Ad Biz Diversity Panel Suggests Poaching Talent From Other Industries

More Internships and Better Self-Promotion Can Also Help Boost Minority Recruitment

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NEW YORK (AdAge.com) -- For years Madison Avenue has been arguing that finding minority candidates for middle- and upper-level management positions is difficult. So one novel suggestion floated during a panel discussion of diversity, sponsored by the VCU Brandcenter during Advertising Week, was to look elsewhere.

Jon Cropper, founder of marketing firm FuturLogic, said there's an opportunity to make a play for all those unemployed consultants and marketers of color, courtesy of the recession. With solid experience in business strategy, consultants in the midst of an unexpected career change could be assets for agencies -- especially on the media-planning side. While that might mean pay cuts for some, at least agencies have the lure of sexier work environments, he said.

Mr. Cropper, formerly a chief marketing officer for Sean "Diddy" Combs' companies, also points to record labels, where small budgets and marketing plans executed in-house make, by necessity, for creative, agile talent.

That's not to say the advertising agency world needs to go poaching other industries. As Heide Gardner, Interpublic Group of Cos.' chief diversity officer, put it, minority talent in adland is already out there and is ready for promotion. Right now, Black Creatives is a global network of advertising and marketing people that both amasses and develops multicultural talent.

For entry-level recruiting, William Goodloe, president-CEO of Sponsors for Educational Opportunity, an organization that trains and places minorities in Fortune 500 companies, offers its internships with those companies as a model for advertising. In 2008, SEO placed 430 interns in 44 Fortune 500 companies, including investment banks and marketers such as Xerox and 80% received full-time offers at the end of their internships. He parallels the financial and advertising industries as businesses that focus on selling ideas.

"These kids don't come in the side or back doors," he said. "We train them and they go through the programs like all other intern candidates."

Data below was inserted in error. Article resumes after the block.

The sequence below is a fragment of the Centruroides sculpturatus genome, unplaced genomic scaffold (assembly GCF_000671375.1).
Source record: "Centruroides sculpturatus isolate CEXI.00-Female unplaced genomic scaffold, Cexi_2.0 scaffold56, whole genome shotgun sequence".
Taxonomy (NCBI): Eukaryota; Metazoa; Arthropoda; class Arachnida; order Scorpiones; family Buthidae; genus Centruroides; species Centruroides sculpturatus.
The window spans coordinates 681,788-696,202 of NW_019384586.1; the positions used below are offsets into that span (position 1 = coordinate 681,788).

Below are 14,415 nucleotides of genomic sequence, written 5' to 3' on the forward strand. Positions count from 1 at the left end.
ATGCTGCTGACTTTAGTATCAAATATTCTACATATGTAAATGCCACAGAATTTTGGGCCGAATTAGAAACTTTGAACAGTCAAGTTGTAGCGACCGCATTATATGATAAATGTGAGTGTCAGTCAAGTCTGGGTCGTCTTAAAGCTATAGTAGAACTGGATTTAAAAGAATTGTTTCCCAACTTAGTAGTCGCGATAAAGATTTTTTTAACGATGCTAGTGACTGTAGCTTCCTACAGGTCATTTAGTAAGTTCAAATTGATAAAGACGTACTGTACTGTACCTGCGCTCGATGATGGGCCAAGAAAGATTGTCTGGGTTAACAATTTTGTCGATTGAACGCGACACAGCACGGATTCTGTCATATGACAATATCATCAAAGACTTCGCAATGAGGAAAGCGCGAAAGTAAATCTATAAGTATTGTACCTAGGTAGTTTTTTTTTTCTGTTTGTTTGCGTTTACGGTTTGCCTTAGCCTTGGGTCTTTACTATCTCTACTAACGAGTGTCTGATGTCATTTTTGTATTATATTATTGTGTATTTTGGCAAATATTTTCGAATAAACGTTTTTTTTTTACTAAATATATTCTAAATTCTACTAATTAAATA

In terms of training minority talent and widening the pipeline into agencies, Rick Boyko, director of ad school VCU Brandcenter, suggested that one of the simple things the industry can do is to do a better job of marketing itself to minorities.

"The ad industry is not good at getting people at the top of the funnel," Mr. Boyko said. "It could do a much better job of promoting itself to people of color."

The industry, through the 4A's and other trade groups and programs, does offer internships, but the results do not translate into the long-term success seen in other sectors. One of the reasons, Mr. Goodloe said, might be insufficient buy-in from the top. CEOs of banks such as Goldman Sachs sit down with intern classes during their time there.

According to Ms. Gardner, Interpublic has made C-level diversity objectives a priority. Often overlooked is that the company has included diversity targets in the criteria for executive bonuses. Tying that performance to pay seems to be paying off to a certain extent, she said.

African-American spending has reached $913 billion, according to 2008 data from Selig Center for Economic Growth at the University of Georgia. Trade publication Hispanic Business projects Hispanic purchasing power in the U.S. to hit $1 trillion. Asian-Americans are expected to spend $670 billion by 2012, according to an AsianWeek study. Beyond the financial incentive for clients, Ms. Gardner also points out diverse agencies make better work.

"Homogeneous creative teams limit the number of idea combinations," Ms. Gardner said. "They can also come up with some embarrassing creative."

The panel itself grew out of an off-the-record meeting held earlier in the week. The meeting, according to Mr. Boyko, was the first in what he hopes to be an annual gathering in which industry executives and thought leaders discuss issues facing the advertising and marketing world. In addition to Ms. Gardner and Messrs. Boyko, Goodloe and Cropper, the meeting also included PepsiCo chief marketer Dave Burwick; 4A's CEO Nancy Hill; Martin Agency President and Creative Director Mike Hughes; Publicis, New York, CEO Joe McCarthy; and Johnson & Johnson Corporate VP Brian Perkins, along with Advertising Age's assistant managing editor Ken Wheaton.

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